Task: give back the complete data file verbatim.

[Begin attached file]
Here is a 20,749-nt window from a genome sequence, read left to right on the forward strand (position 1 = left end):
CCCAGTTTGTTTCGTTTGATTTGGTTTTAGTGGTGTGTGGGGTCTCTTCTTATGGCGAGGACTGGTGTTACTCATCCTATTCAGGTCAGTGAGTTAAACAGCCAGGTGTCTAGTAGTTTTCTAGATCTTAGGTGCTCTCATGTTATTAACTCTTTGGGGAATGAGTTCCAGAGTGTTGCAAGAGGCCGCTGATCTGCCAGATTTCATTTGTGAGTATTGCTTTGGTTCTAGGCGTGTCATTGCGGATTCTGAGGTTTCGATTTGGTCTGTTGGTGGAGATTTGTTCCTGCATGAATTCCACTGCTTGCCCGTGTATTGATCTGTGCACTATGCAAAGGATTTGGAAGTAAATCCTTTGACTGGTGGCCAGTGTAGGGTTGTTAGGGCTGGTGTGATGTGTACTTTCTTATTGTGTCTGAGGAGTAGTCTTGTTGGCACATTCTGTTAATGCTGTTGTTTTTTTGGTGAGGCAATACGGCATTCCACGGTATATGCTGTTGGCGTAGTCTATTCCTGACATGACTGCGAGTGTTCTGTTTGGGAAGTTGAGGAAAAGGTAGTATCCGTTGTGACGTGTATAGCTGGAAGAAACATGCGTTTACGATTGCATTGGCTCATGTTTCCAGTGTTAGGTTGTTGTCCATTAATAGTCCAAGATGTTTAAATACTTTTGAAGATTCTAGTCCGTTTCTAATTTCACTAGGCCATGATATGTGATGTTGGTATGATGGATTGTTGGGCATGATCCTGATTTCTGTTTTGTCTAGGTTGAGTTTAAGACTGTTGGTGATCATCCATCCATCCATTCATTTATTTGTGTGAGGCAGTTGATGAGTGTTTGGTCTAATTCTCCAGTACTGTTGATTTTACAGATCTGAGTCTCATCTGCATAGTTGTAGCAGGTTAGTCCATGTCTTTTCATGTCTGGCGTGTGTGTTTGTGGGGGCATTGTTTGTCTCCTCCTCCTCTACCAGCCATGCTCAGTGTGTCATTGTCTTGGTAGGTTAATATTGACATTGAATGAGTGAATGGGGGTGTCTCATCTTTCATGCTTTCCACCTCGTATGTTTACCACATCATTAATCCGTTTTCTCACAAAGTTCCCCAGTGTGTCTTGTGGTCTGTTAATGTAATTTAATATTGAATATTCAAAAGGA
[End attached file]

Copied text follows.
Here is a 20,749-nt window from a genome sequence, read left to right on the forward strand (position 1 = left end):
CCCAGTTTGTTTCGTTTGATTTGGTTTTAGTGGTGTGTGGGGTCTCTTCTTATGGCGAGGACTGGTGTTACTCATCCTATTCAGGTCAGTGAGTTAAACAGCCAGGTGTCTAGTAGTTTTCTAGATCTTAGGTGCTCTCATGTTATTAACTCTTTGGGGAATGAGTTCCAGAGTGTTGCAAGAGGCCGCTGATCTGCCAGATTTCATTTGTGAGTATTGCTTTGGTTCTAGGCGTGTCATTGCGGATTCTGAGGTTTCGATTTGGTCTGTTGGTGGAGATTTGTTCCTGCATGAATTCCACTGCTTGCCCGTGTATTGATCTGTGCACTATGCAAAGGATTTGGAAGTAAATCCTTTGACTGGTGGCCAGTGTAGGGTTGTTAGGGCTGGTGTGATGTGTACTTTCTTATTGTGTCTGAGGAGTAGTCTTGTTGGCACATTCTGTTAATGCTGTTGTTTTTTTGGTGAGGCAATACGGCATTCCACGGTATATGCTGTTGGCGTAGTCTATTCCTGACATGACTGCGAGTGTTCTGTTTGGGAAGTTGAGGAAAAGGTAGTATCCGTTGTGACGTGTATAGCTGGAAGAAACATGCGTTTACGATTGCATTGGCTCATGTTTCCAGTGTTAGGTTGTTGTCCATTAATAGTCCAAGATGTTTAAATACTTTTGAAGATTCTAGTCCGTTTCTAATTTCACTAGGCCATGATATGTGATGTTGGTATGATGGATTGTTGGGCATGATCCTGATTTCTGTTTTGTCTAGGTTGAGTTTAAGACTGTTGGTGATCATCCATCCATCCATTCATTTATTTGTGTGAGGCAGTTGATGAGTGTTTGGTCTAATTCTCCAGTACTGTTGATTTTACAGATCTGAGTCTCATCTGCATAGTTGTAGCAGGTTAGTCCATGTCTTTTCATGTCTGGCGTGTGTGTTTGTGGGGGCATTGTTTGTCTCCTCCTCCTCTACCAGCCATGCTCAGTGTGTCATTGTCTTGGTAGGTTAATATTGACATTGAATGAGTGAATGGGGGTGTCTCATCTTTCATGCTTTCCACCTCGTATGTTTACCACATCATTAATCCGTTTTCTCACAAAGTTCCCCAGTGTGTCTTGTGGTCTGTTAATGTAATTTAATATTGAATATTCAAAAGGA